Then in a somewhat strange turn of events, the concert lineup proceeded directly to 1930s big band favorite April in Paris. Vernon Duke’s classic had a syrupy, cool jazz quality to it the Bowl Orchestra’s hands, with trickling piano sounds and the swinging husha-husha of a brushed snare drum, character that would have made Ella Fitzgerald and Louis Armstrong proud. At the end of the ode to the Parisian spring, causing the audience to sigh in appreciation for that musical gem.
The concert’s first half closed with American George Gershwin’s 1928 semi-autobiographical rhapsodic ballet, "An American in Paris." He left this piece only suggestively programmatic, remindful of certain scenes and images of his time in Paris but never directly defining; the audience receives then, as it were, a Parisian postcard from Gershwin.
Heard were sounds of the city, brash sound clusters of brass mimicking car horns and the metallic, percussive hammerings of the snare drum, cymbal, and talkative xylophone. The energy was interrupted for a time by poignant melancholy--a moment of homesickness on Gershwin’s part--conveyed in beautifully musing solos played on the English horn, clarinet, and oboe. We came into the musical backdrop of a jazz club, languid and smooth, with brilliantly played solos out of the trumpet and trombone section that were true to the music on the page but infused with the individual personality. It was nice to see a symphony musicians know how to swing. As our expatriate recovered from his momentary gloom, the ensemble gathered speed and spirit.
Thomas Wilkins revved its motor with winding arm motions until he morphed into a big band leader, vigorously navigating through newly dense, competing brass and string chords and rhythms. The music of this boisterous section of the piece could be listened to independently, separating winds and strings, and you could garner a different impression from each one. They seemed to be talking, shouting even, to the crowd--the sound of Paris perhaps?--and each insisted on being heard. Jazz rhythms crept back in, new ornamentation, and before the final grand orchestral statement, a violin and tuba solo returned us to the man whose imagination led listeners through Paris. Here it was if Gershwin was sitting in a cafe with a jazzer tubist nearby, putting pen to that postcard, the violin telling his words.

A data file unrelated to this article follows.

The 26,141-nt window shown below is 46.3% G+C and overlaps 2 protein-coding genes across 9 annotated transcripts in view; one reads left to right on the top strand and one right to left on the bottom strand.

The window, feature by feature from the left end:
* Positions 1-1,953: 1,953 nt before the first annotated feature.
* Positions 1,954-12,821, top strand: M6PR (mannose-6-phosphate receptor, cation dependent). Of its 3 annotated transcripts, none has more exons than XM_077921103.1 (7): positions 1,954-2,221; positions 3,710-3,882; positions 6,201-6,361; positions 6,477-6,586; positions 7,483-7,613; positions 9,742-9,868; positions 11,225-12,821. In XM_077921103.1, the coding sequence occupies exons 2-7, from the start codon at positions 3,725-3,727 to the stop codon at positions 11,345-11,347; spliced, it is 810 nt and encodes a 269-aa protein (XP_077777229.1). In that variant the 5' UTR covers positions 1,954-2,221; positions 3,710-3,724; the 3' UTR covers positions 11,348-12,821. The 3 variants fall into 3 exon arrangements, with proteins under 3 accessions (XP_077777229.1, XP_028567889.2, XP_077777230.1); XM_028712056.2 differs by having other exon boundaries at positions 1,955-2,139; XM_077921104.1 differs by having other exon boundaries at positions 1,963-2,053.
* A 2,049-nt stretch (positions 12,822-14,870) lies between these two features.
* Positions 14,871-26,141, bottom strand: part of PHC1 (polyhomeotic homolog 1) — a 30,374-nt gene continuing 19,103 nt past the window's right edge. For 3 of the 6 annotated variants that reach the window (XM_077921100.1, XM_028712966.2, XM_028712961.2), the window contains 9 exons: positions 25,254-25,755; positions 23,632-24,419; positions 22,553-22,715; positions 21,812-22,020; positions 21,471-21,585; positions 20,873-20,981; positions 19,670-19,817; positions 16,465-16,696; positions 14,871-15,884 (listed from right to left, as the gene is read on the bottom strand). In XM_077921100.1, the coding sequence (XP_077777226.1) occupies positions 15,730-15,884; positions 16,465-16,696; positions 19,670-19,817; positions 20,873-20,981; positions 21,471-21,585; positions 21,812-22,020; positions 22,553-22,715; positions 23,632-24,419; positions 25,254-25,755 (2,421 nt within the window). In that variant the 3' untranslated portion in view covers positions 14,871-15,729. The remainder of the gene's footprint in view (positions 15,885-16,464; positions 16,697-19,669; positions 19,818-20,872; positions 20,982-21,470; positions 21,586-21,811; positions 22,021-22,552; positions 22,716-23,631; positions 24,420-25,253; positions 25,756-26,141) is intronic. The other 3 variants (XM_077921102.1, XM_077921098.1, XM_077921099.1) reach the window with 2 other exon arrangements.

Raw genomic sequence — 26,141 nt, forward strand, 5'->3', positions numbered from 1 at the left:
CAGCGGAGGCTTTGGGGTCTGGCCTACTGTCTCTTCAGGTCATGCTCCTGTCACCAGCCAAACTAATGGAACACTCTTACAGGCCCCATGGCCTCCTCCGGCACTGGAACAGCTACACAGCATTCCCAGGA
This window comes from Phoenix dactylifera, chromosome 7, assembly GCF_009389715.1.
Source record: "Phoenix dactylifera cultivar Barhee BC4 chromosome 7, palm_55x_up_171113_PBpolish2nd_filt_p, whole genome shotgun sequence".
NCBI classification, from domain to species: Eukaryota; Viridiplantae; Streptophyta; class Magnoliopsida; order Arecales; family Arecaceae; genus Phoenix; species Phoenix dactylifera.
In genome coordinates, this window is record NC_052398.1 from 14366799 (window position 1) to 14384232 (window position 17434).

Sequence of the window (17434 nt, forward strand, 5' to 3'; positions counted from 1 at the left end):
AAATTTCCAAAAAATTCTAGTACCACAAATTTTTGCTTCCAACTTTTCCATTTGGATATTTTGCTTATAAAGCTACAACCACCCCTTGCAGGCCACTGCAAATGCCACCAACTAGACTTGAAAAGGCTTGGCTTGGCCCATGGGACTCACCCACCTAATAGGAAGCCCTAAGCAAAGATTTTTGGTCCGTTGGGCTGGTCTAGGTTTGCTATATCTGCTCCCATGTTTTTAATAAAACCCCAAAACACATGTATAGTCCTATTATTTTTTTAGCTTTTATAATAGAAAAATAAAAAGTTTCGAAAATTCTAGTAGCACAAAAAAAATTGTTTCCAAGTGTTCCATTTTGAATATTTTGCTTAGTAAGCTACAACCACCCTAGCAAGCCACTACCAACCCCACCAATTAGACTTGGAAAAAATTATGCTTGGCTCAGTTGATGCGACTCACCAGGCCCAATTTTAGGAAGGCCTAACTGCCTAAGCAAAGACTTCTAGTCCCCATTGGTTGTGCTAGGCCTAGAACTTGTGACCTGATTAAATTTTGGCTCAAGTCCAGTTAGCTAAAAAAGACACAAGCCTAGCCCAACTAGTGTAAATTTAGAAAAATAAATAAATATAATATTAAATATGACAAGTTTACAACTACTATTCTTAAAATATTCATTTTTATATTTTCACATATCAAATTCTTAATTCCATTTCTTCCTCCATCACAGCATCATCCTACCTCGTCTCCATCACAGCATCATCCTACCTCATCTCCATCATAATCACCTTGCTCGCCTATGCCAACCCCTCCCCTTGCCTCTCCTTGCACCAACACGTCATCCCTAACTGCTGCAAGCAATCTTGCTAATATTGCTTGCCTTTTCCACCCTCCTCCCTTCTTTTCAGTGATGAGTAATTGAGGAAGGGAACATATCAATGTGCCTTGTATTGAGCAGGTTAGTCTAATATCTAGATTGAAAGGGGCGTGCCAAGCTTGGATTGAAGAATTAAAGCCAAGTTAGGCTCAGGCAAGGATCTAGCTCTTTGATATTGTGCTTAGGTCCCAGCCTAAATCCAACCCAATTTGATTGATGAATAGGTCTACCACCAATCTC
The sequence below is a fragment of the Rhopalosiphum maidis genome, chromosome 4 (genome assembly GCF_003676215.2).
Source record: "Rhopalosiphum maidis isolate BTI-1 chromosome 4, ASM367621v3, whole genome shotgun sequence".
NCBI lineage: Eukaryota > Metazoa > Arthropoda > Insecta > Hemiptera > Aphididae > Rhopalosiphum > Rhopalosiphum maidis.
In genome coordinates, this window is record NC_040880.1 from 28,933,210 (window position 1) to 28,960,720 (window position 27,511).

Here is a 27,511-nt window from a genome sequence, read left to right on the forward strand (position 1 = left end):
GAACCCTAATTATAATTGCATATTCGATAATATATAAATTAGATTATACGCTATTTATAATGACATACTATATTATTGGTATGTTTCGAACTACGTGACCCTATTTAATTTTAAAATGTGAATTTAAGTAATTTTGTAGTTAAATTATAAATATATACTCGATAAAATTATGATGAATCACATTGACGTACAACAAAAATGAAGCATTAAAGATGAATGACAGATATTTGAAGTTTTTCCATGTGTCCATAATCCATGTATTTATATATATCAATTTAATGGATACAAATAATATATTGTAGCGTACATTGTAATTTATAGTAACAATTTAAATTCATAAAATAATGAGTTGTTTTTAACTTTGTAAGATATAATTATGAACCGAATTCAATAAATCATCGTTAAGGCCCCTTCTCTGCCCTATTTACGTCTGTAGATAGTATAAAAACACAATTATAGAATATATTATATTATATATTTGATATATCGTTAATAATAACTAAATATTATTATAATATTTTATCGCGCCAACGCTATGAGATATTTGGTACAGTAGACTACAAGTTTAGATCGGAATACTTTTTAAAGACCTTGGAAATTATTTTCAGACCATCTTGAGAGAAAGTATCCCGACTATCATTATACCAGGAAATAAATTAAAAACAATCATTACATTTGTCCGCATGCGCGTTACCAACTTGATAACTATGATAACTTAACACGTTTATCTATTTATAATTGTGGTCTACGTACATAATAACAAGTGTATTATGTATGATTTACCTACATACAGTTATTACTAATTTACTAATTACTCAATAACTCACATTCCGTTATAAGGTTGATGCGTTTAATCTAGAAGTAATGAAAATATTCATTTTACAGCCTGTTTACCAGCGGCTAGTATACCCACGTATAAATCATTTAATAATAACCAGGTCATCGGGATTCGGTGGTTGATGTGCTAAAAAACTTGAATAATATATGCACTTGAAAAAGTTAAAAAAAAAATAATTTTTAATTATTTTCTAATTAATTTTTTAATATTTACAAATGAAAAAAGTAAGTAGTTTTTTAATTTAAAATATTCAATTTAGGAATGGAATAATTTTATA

If you have ever wondered what it would sound like if you were to commingle musical sounds and styles from cultures the world over, we heard it last night at the Hollywood Bowl. Paris-rooted by internationally-influenced band Paris Combo brought their signature exotic stylings to the second half of the evening’s concert. Singer-songwriter Belle du Berry leads a jazz combo-type cast of players (she also plays the accordion, but didn’t bring it out this night) that includes self-taught Gypsy guitar talent Potzi, Australian David Lewis on trumpet, flugelhorn, and piano, Madagascar native Emmanuel Chabbey on bass, and François-François (François Jeannin) keeping time on drums. Berry is a 1940s jazz singer in sound and appearance, exuding a dash of sexy, a pinch of vixenish sass, and with her pixie-gamine’s hair, fair skin, and blue eyes, a dose of French glamour. For the performance she wore a liquid-y black floor length gown and a white feather collar about her shoulders; the whole outfit moved as she did, sensually flowing. She perfected her aura of French sultriness by prettily breathing, “Merci beaucoup...thank you very much” into the microphone after every song.